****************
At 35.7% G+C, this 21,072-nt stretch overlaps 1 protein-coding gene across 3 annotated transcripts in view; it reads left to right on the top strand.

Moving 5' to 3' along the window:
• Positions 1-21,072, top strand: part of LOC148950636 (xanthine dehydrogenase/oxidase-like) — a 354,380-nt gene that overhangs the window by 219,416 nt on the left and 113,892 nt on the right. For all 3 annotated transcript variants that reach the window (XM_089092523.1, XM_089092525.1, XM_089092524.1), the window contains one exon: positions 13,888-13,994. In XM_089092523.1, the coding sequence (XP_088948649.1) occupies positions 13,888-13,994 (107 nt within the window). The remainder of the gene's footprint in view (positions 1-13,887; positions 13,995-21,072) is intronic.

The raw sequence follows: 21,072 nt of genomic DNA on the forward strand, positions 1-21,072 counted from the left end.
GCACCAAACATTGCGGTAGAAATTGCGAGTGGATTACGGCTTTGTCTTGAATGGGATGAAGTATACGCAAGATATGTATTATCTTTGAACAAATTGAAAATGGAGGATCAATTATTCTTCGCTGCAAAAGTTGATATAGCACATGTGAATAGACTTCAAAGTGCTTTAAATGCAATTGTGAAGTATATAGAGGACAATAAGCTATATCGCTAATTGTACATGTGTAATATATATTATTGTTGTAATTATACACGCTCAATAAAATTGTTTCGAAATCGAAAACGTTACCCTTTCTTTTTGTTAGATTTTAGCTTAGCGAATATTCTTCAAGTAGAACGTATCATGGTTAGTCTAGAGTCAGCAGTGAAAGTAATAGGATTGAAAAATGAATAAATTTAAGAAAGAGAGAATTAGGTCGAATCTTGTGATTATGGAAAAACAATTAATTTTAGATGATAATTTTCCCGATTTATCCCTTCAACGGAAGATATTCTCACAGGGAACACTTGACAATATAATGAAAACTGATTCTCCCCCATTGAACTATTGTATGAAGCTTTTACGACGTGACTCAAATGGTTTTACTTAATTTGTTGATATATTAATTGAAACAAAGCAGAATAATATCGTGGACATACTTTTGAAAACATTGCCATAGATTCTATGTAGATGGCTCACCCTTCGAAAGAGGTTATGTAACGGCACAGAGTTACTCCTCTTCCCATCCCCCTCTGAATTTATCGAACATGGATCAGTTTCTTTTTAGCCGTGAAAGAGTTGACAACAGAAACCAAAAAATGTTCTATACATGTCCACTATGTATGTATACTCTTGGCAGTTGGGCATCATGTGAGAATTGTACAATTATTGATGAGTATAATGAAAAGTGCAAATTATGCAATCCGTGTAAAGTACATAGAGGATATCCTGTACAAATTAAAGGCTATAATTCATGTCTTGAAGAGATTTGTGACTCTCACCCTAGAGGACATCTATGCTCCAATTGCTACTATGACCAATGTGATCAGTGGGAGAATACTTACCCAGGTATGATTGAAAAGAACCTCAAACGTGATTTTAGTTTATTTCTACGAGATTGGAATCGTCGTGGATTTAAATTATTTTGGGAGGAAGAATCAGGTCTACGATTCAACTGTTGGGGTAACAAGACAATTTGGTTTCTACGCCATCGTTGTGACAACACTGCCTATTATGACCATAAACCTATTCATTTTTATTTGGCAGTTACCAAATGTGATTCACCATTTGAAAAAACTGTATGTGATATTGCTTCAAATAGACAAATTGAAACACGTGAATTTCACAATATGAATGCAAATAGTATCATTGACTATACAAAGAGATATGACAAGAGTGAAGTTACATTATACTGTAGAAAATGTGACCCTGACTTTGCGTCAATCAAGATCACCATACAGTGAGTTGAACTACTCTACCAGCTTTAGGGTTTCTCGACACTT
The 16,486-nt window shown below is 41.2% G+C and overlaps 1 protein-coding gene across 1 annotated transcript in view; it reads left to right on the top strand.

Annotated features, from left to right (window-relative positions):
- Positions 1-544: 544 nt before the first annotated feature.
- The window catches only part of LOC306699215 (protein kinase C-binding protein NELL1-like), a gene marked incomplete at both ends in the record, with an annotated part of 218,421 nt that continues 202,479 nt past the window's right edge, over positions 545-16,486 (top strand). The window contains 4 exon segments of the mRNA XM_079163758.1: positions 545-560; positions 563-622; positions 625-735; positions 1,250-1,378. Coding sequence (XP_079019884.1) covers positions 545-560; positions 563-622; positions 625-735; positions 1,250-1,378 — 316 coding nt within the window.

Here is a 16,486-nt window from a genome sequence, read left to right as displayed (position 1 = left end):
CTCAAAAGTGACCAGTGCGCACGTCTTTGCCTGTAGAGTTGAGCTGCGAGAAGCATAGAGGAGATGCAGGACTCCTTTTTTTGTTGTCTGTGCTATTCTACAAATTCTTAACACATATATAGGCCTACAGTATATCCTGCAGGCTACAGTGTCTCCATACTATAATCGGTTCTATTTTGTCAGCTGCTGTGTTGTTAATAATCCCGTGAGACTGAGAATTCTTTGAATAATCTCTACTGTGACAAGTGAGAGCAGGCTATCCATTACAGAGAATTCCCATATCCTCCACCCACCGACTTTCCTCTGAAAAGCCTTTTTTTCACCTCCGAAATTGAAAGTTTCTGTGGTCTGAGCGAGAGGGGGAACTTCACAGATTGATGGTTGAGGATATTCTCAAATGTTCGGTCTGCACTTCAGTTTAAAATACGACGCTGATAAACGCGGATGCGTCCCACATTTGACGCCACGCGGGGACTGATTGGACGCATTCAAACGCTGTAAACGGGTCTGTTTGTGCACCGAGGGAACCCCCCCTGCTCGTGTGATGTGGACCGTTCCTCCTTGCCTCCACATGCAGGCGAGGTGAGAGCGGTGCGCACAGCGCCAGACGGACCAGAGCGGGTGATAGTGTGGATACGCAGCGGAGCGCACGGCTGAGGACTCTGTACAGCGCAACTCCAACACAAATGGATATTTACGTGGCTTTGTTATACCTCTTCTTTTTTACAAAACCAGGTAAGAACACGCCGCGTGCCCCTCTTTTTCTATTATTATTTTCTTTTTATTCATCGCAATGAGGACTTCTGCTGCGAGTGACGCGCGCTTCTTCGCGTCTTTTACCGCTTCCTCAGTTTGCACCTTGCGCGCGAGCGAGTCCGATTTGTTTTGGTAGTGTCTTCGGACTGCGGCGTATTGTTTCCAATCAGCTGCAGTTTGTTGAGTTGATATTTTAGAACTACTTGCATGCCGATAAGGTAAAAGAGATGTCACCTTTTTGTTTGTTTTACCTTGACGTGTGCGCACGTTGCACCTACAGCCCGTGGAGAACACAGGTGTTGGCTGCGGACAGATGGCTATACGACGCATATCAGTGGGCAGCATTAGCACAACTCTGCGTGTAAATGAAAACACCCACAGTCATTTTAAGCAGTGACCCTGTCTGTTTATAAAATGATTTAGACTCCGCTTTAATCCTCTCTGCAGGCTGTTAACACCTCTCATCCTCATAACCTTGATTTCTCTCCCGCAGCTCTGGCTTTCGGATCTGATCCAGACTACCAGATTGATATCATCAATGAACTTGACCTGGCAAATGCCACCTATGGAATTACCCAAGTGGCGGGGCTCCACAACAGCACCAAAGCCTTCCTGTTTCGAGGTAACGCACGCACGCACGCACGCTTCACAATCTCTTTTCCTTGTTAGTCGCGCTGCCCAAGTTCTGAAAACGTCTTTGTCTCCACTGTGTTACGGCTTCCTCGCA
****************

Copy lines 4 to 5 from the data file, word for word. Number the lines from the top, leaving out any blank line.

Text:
The raw sequence follows: 21,072 nt of genomic DNA on the forward strand, positions 1-21,072 counted from the left end.
GCACCAAACATTGCGGTAGAAATTGCGAGTGGATTACGGCTTTGTCTTGAATGGGATGAAGTATACGCAAGATATGTATTATCTTTGAACAAATTGAAAATGGAGGATCAATTATTCTTCGCTGCAAAAGTTGATATAGCACATGTGAATAGACTTCAAAGTGCTTTAAATGCAATTGTGAAGTATATAGAGGACAATAAGCTATATCGCTAATTGTACATGTGTAATATATATTATTGTTGTAATTATACACGCTCAATAAAATTGTTTCGAAATCGAAAACGTTACCCTTTCTTTTTGTTAGATTTTAGCTTAGCGAATATTCTTCAAGTAGAACGTATCATGGTTAGTCTAGAGTCAGCAGTGAAAGTAATAGGATTGAAAAATGAATAAATTTAAGAAAGAGAGAATTAGGTCGAATCTTGTGATTATGGAAAAACAATTAATTTTAGATGATAATTTTCCCGATTTATCCCTTCAACGGAAGATATTCTCACAGGGAACACTTGACAATATAATGAAAACTGATTCTCCCCCATTGAACTATTGTATGAAGCTTTTACGACGTGACTCAAATGGTTTTACTTAATTTGTTGATATATTAATTGAAACAAAGCAGAATAATATCGTGGACATACTTTTGAAAACATTGCCATAGATTCTATGTAGATGGCTCACCCTTCGAAAGAGGTTATGTAACGGCACAGAGTTACTCCTCTTCCCATCCCCCTCTGAATTTATCGAACATGGATCAGTTTCTTTTTAGCCGTGAAAGAGTTGACAACAGAAACCAAAAAATGTTCTATACATGTCCACTATGTATGTATACTCTTGGCAGTTGGGCATCATGTGAGAATTGTACAATTATTGATGAGTATAATGAAAAGTGCAAATTATGCAATCCGTGTAAAGTACATAGAGGATATCCTGTACAAATTAAAGGCTATAATTCATGTCTTGAAGAGATTTGTGACTCTCACCCTAGAGGACATCTATGCTCCAATTGCTACTATGACCAATGTGATCAGTGGGAGAATACTTACCCAGGTATGATTGAAAAGAACCTCAAACGTGATTTTAGTTTATTTCTACGAGATTGGAATCGTCGTGGATTTAAATTATTTTGGGAGGAAGAATCAGGTCTACGATTCAACTGTTGGGGTAACAAGACAATTTGGTTTCTACGCCATCGTTGTGACAACACTGCCTATTATGACCATAAACCTATTCATTTTTATTTGGCAGTTACCAAATGTGATTCACCATTTGAAAAAACTGTATGTGATATTGCTTCAAATAGACAAATTGAAACACGTGAATTTCACAATATGAATGCAAATAGTATCATTGACTATACAAAGAGATATGACAAGAGTGAAGTTACATTATACTGTAGAAAATGTGACCCTGACTTTGCGTCAATCAAGATCACCATACAGTGAGTTGAACTACTCTACCAGCTTTAGGGTTTCTCGACACTT